The Independent Community Bankers Association (ICBA) is promoting a plan that could reduce mortgage interest rates by 1% to 1.5% while improving mortgage affordability. Rates are currently the highest they have been in two decades.
The ICBA, the National Association of Realtors (NAR), and Community Home Lenders of America submitted a letter to The White House and Treasury Department outlining a plan to reduce historically high long-term mortgage rates relative to long-term Treasury bonds. The groups’ plan would reduce the historically large spread between 30-year mortgage rates and 10-year Treasuries to promote homeownership affordability.
The groups say their blueprint for action could reduce mortgage rates by 100 to 150 basis points. “More so, we believe the regulators must address the secular and structural decline in demand for mortgage-backed securities," their letter reads, going on to recommend the following actions to address the issue identified:
- The Federal Reserve shifting its policy to maintain its stock of MBS and suspend runoff until liquidity and the spread between the 30-year fixed rate mortgage and 10-year Treasury stabilizes, and
- Amending the PSPA agreements to enable Fannie Mae and Freddie Mac, on a temporary basis, to purchase their own MBS and/or Ginnie Mae MBS for a defined period of time.
“The housing shortage is structural for the time being and has a significant impact on inflation," the letter continues. "Our groups thoroughly respect the independence of the Federal Reserve but believe it should take this structural issue into consideration when evaluating strategies to attain the Fed’s desired 2% inflation target. While federal regulators do not have direct influence on many local construction issues, they can affect affordability for homebuyers and homeowners through the 30/10 spread.”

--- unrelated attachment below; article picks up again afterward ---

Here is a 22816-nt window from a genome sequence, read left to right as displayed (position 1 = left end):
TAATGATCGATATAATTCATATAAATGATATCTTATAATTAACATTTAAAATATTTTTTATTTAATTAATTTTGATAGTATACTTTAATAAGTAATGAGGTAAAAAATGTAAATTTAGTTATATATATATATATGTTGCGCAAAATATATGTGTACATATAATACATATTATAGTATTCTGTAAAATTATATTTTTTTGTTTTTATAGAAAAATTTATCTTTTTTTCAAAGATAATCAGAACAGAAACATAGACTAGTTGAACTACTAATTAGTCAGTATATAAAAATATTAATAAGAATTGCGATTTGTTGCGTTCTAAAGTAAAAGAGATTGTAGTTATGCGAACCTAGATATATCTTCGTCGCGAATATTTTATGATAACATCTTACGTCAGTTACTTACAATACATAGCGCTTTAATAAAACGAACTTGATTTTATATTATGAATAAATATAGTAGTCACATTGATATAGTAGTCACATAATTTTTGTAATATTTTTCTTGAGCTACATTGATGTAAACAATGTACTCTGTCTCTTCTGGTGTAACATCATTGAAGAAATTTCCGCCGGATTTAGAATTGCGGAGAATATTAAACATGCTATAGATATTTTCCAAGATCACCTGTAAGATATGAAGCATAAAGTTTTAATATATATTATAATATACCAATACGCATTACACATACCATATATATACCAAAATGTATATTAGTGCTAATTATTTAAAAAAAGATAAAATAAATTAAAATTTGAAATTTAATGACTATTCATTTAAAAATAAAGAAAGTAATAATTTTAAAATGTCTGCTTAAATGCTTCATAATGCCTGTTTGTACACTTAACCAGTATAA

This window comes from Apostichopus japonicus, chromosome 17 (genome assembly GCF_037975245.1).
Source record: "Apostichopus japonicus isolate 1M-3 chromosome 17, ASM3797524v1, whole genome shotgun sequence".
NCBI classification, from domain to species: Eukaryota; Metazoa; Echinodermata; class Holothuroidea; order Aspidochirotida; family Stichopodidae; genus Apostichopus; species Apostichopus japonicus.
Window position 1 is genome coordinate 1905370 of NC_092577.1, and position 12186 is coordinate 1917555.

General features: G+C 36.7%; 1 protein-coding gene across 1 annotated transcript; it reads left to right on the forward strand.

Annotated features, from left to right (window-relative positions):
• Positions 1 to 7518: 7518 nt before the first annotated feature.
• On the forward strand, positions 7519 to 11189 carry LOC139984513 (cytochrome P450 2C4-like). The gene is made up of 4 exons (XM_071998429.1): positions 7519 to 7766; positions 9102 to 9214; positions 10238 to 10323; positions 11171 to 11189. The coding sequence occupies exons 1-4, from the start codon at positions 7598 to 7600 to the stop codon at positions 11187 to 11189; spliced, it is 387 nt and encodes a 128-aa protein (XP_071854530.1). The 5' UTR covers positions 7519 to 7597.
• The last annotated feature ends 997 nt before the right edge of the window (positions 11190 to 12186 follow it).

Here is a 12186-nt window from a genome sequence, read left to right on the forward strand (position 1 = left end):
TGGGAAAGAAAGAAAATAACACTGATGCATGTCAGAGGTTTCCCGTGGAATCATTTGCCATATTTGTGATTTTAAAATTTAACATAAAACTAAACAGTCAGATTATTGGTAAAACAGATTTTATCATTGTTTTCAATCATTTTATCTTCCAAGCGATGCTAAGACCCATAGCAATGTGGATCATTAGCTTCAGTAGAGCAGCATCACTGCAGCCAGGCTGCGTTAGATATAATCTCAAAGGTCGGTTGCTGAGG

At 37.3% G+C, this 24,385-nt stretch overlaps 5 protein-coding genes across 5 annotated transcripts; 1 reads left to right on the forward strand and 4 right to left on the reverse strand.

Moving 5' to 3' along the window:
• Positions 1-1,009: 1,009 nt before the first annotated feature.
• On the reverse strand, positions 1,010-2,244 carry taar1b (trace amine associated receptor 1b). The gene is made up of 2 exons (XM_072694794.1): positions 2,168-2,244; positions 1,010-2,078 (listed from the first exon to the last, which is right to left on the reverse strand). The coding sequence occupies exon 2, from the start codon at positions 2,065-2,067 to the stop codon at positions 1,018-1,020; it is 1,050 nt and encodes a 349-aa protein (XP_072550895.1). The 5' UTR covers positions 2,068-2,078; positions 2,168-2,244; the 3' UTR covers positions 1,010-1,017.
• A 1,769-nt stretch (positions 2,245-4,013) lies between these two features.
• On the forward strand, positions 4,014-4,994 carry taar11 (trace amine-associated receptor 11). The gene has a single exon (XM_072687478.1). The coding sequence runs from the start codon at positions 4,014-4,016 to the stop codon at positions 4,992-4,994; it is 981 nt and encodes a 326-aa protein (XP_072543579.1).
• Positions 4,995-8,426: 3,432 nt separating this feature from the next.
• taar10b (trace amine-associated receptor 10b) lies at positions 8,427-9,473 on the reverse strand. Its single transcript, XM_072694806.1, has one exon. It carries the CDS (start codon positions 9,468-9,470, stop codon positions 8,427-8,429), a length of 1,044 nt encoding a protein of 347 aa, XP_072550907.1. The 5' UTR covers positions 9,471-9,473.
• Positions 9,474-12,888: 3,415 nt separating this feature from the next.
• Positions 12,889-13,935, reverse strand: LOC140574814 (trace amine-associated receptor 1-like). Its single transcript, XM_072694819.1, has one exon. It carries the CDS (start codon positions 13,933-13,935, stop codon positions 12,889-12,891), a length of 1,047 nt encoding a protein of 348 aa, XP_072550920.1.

The proposal to renew activities to support demand for 30-year MBS while reducing the yields, according to the letter, will not undermine the overall impact of the Fed’s actions to increase short-term rates and combat inflation. Likewise, MBS bought at current 6% coupons would be much easier to liquidate than 1- to 3% coupons purchased two years ago. It also said the Fed’s holdings are constantly reduced by runoff from loans paying off and paying down. At a
minimum, the Fed should be buying MBS to at least offset this runoff.
Rob Chrisman, an associate of STRATMOR group and industry expert (and a columnist for Mortgage Banker Magazine), says, “The Federal Reserve’s purpose is not to help one particular segment of the economy. Mortgage rates are primarily determined by supply and demand, so to that extent, a move that impacts the demand for MBS would help rates, although somewhat artificially, and perhaps might be a short-term fix. That said, even if mortgage rates went down dramatically, it would not impact the inventory levels of homes available for purchase and might even exacerbate the lack of supply.”
The letter also points out that, “Our groups simply urge action to address the strain on liquidity in the market for MBS through the purchase and holding of 30-year fixed-rate mortgages. Doing so will help ease the nationwide affordability and lending difficulties while addressing servicing and loss mitigation challenges.”